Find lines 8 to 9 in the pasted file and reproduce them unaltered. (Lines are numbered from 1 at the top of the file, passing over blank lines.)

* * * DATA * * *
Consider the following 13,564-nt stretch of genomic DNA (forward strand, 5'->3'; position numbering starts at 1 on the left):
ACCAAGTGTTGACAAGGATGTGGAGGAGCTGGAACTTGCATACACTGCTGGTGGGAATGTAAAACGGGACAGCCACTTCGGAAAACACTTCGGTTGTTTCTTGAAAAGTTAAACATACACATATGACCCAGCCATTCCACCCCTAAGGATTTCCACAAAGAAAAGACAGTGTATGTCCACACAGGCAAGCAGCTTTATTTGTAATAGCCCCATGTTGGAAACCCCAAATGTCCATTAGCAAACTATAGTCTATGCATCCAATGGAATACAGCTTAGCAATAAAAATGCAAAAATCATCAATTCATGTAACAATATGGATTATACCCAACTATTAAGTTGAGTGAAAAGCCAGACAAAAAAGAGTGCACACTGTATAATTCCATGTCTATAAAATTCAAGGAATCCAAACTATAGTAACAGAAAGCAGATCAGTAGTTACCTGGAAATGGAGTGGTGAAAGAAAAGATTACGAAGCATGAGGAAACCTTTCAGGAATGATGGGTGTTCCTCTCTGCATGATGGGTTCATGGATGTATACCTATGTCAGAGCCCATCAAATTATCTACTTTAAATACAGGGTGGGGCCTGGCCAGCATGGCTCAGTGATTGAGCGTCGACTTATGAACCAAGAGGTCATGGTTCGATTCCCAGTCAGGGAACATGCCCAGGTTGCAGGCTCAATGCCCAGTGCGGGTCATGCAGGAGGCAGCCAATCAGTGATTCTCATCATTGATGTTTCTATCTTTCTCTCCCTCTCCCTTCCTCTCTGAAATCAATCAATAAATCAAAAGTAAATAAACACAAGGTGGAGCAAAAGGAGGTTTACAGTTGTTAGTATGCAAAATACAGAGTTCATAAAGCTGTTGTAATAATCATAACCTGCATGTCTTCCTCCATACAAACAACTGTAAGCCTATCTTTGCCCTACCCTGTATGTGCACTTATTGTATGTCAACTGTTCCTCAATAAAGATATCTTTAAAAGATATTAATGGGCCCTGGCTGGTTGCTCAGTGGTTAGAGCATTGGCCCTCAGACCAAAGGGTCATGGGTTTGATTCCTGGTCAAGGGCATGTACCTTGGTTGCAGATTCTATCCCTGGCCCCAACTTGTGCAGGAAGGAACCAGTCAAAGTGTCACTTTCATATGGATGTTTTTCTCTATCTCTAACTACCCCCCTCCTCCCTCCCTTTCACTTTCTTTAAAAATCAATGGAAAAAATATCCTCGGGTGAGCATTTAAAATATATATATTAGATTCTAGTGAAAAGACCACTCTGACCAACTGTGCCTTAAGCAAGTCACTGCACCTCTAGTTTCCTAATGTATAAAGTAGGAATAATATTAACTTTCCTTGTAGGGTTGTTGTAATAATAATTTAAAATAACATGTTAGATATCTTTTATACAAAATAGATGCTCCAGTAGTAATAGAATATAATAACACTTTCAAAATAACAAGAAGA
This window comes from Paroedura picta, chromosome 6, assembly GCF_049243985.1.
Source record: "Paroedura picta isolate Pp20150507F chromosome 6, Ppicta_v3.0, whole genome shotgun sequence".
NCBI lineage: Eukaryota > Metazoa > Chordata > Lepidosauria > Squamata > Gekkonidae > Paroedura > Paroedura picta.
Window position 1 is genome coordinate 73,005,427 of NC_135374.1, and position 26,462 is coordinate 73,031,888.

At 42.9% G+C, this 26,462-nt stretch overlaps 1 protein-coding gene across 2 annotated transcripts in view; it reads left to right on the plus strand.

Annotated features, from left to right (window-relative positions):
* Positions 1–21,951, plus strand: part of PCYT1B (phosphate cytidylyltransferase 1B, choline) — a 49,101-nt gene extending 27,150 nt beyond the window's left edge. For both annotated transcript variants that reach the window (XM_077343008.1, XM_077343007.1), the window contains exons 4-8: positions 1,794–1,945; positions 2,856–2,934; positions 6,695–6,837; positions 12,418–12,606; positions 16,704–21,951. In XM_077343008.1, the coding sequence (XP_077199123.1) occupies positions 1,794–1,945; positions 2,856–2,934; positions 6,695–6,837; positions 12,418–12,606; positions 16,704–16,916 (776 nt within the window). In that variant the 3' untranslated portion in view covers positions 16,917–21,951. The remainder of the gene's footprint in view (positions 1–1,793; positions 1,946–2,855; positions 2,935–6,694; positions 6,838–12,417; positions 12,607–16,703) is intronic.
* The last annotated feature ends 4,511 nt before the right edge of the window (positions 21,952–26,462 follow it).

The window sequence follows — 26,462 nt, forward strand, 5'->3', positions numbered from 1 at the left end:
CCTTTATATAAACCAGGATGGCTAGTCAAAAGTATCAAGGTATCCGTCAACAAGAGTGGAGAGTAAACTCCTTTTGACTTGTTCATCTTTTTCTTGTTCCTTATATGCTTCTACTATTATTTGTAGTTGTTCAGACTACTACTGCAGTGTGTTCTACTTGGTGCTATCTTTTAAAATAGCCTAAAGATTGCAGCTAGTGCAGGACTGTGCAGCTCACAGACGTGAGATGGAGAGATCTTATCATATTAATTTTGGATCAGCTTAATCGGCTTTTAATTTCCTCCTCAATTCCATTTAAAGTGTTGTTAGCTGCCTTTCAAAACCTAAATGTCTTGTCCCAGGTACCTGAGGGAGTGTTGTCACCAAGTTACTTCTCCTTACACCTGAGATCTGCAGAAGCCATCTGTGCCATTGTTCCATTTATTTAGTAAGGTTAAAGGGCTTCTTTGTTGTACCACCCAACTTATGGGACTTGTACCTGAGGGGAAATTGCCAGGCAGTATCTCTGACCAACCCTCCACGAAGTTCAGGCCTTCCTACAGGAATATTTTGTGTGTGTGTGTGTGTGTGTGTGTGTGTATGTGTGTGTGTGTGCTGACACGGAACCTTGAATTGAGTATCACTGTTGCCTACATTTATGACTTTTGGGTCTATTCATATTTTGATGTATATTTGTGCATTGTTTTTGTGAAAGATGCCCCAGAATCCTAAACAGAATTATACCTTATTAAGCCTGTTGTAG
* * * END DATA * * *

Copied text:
Annotated features, from left to right (window-relative positions):
* Positions 1–21,951, plus strand: part of PCYT1B (phosphate cytidylyltransferase 1B, choline) — a 49,101-nt gene extending 27,150 nt beyond the window's left edge. For both annotated transcript variants that reach the window (XM_077343008.1, XM_077343007.1), the window contains exons 4-8: positions 1,794–1,945; positions 2,856–2,934; positions 6,695–6,837; positions 12,418–12,606; positions 16,704–21,951. In XM_077343008.1, the coding sequence (XP_077199123.1) occupies positions 1,794–1,945; positions 2,856–2,934; positions 6,695–6,837; positions 12,418–12,606; positions 16,704–16,916 (776 nt within the window). In that variant the 3' untranslated portion in view covers positions 16,917–21,951. The remainder of the gene's footprint in view (positions 1–1,793; positions 1,946–2,855; positions 2,935–6,694; positions 6,838–12,417; positions 12,607–16,703) is intronic.